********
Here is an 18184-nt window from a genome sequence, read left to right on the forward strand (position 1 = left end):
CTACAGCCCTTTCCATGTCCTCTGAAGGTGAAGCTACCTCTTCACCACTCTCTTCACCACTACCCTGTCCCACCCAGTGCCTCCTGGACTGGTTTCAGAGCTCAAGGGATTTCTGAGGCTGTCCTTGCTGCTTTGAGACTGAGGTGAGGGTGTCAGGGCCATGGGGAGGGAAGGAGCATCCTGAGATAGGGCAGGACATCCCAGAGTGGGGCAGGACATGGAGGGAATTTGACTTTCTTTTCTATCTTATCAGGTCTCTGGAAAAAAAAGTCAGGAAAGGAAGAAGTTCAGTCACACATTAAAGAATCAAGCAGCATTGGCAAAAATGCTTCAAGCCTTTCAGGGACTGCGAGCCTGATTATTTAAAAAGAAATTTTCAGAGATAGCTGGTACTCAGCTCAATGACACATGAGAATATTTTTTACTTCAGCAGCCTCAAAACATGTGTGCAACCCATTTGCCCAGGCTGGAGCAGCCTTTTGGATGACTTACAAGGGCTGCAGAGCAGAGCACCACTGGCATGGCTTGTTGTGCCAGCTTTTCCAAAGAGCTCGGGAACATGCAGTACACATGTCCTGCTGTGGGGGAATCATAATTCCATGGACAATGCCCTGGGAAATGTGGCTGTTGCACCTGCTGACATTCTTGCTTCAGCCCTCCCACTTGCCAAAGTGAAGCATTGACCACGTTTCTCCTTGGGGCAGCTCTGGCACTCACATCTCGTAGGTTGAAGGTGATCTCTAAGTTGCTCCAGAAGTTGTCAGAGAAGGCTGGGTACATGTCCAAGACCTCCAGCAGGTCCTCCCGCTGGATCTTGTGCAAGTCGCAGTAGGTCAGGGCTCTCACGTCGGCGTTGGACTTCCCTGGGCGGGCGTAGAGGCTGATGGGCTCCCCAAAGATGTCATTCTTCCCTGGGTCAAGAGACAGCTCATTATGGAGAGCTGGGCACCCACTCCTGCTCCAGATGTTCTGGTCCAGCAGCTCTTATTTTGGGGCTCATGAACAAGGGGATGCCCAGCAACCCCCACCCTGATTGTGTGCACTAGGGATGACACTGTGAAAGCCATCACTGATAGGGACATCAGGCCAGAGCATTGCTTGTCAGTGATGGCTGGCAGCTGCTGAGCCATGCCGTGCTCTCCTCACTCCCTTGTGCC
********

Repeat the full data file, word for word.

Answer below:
Here is an 18184-nt window from a genome sequence, read left to right on the forward strand (position 1 = left end):
CTACAGCCCTTTCCATGTCCTCTGAAGGTGAAGCTACCTCTTCACCACTCTCTTCACCACTACCCTGTCCCACCCAGTGCCTCCTGGACTGGTTTCAGAGCTCAAGGGATTTCTGAGGCTGTCCTTGCTGCTTTGAGACTGAGGTGAGGGTGTCAGGGCCATGGGGAGGGAAGGAGCATCCTGAGATAGGGCAGGACATCCCAGAGTGGGGCAGGACATGGAGGGAATTTGACTTTCTTTTCTATCTTATCAGGTCTCTGGAAAAAAAAGTCAGGAAAGGAAGAAGTTCAGTCACACATTAAAGAATCAAGCAGCATTGGCAAAAATGCTTCAAGCCTTTCAGGGACTGCGAGCCTGATTATTTAAAAAGAAATTTTCAGAGATAGCTGGTACTCAGCTCAATGACACATGAGAATATTTTTTACTTCAGCAGCCTCAAAACATGTGTGCAACCCATTTGCCCAGGCTGGAGCAGCCTTTTGGATGACTTACAAGGGCTGCAGAGCAGAGCACCACTGGCATGGCTTGTTGTGCCAGCTTTTCCAAAGAGCTCGGGAACATGCAGTACACATGTCCTGCTGTGGGGGAATCATAATTCCATGGACAATGCCCTGGGAAATGTGGCTGTTGCACCTGCTGACATTCTTGCTTCAGCCCTCCCACTTGCCAAAGTGAAGCATTGACCACGTTTCTCCTTGGGGCAGCTCTGGCACTCACATCTCGTAGGTTGAAGGTGATCTCTAAGTTGCTCCAGAAGTTGTCAGAGAAGGCTGGGTACATGTCCAAGACCTCCAGCAGGTCCTCCCGCTGGATCTTGTGCAAGTCGCAGTAGGTCAGGGCTCTCACGTCGGCGTTGGACTTCCCTGGGCGGGCGTAGAGGCTGATGGGCTCCCCAAAGATGTCATTCTTCCCTGGGTCAAGAGACAGCTCATTATGGAGAGCTGGGCACCCACTCCTGCTCCAGATGTTCTGGTCCAGCAGCTCTTATTTTGGGGCTCATGAACAAGGGGATGCCCAGCAACCCCCACCCTGATTGTGTGCACTAGGGATGACACTGTGAAAGCCATCACTGATAGGGACATCAGGCCAGAGCATTGCTTGTCAGTGATGGCTGGCAGCTGCTGAGCCATGCCGTGCTCTCCTCACTCCCTTGTGCC